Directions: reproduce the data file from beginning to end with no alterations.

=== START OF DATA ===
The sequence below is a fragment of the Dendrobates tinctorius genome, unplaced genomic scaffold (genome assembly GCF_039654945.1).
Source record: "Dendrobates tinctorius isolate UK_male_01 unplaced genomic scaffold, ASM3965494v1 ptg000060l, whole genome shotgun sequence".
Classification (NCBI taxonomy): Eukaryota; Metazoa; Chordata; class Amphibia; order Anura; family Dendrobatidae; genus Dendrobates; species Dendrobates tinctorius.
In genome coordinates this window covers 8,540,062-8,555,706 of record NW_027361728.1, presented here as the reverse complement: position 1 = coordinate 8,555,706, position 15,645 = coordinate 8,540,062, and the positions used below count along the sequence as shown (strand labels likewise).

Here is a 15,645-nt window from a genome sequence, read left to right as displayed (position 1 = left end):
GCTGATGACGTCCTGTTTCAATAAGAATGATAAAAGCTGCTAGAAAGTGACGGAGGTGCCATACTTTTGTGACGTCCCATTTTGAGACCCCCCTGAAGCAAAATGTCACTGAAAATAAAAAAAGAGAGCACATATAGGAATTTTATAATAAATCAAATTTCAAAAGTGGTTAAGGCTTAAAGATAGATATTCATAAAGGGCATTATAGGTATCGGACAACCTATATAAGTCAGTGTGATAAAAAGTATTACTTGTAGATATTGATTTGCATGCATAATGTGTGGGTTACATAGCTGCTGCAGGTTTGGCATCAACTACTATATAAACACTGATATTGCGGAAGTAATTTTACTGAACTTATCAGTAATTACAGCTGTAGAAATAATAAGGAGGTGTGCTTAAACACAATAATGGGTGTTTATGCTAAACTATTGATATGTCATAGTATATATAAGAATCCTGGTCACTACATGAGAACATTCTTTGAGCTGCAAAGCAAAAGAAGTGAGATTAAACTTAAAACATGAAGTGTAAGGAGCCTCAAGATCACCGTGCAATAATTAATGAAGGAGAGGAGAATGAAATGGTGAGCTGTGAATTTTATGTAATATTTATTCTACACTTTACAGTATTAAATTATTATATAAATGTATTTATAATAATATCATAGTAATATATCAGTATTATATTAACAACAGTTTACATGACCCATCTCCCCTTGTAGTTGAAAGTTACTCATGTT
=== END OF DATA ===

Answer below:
The sequence below is a fragment of the Dendrobates tinctorius genome, unplaced genomic scaffold (genome assembly GCF_039654945.1).
Source record: "Dendrobates tinctorius isolate UK_male_01 unplaced genomic scaffold, ASM3965494v1 ptg000060l, whole genome shotgun sequence".
Classification (NCBI taxonomy): Eukaryota; Metazoa; Chordata; class Amphibia; order Anura; family Dendrobatidae; genus Dendrobates; species Dendrobates tinctorius.
In genome coordinates this window covers 8,540,062-8,555,706 of record NW_027361728.1, presented here as the reverse complement: position 1 = coordinate 8,555,706, position 15,645 = coordinate 8,540,062, and the positions used below count along the sequence as shown (strand labels likewise).

Here is a 15,645-nt window from a genome sequence, read left to right as displayed (position 1 = left end):
GCTGATGACGTCCTGTTTCAATAAGAATGATAAAAGCTGCTAGAAAGTGACGGAGGTGCCATACTTTTGTGACGTCCCATTTTGAGACCCCCCTGAAGCAAAATGTCACTGAAAATAAAAAAAGAGAGCACATATAGGAATTTTATAATAAATCAAATTTCAAAAGTGGTTAAGGCTTAAAGATAGATATTCATAAAGGGCATTATAGGTATCGGACAACCTATATAAGTCAGTGTGATAAAAAGTATTACTTGTAGATATTGATTTGCATGCATAATGTGTGGGTTACATAGCTGCTGCAGGTTTGGCATCAACTACTATATAAACACTGATATTGCGGAAGTAATTTTACTGAACTTATCAGTAATTACAGCTGTAGAAATAATAAGGAGGTGTGCTTAAACACAATAATGGGTGTTTATGCTAAACTATTGATATGTCATAGTATATATAAGAATCCTGGTCACTACATGAGAACATTCTTTGAGCTGCAAAGCAAAAGAAGTGAGATTAAACTTAAAACATGAAGTGTAAGGAGCCTCAAGATCACCGTGCAATAATTAATGAAGGAGAGGAGAATGAAATGGTGAGCTGTGAATTTTATGTAATATTTATTCTACACTTTACAGTATTAAATTATTATATAAATGTATTTATAATAATATCATAGTAATATATCAGTATTATATTAACAACAGTTTACATGACCCATCTCCCCTTGTAGTTGAAAGTTACTCATGTT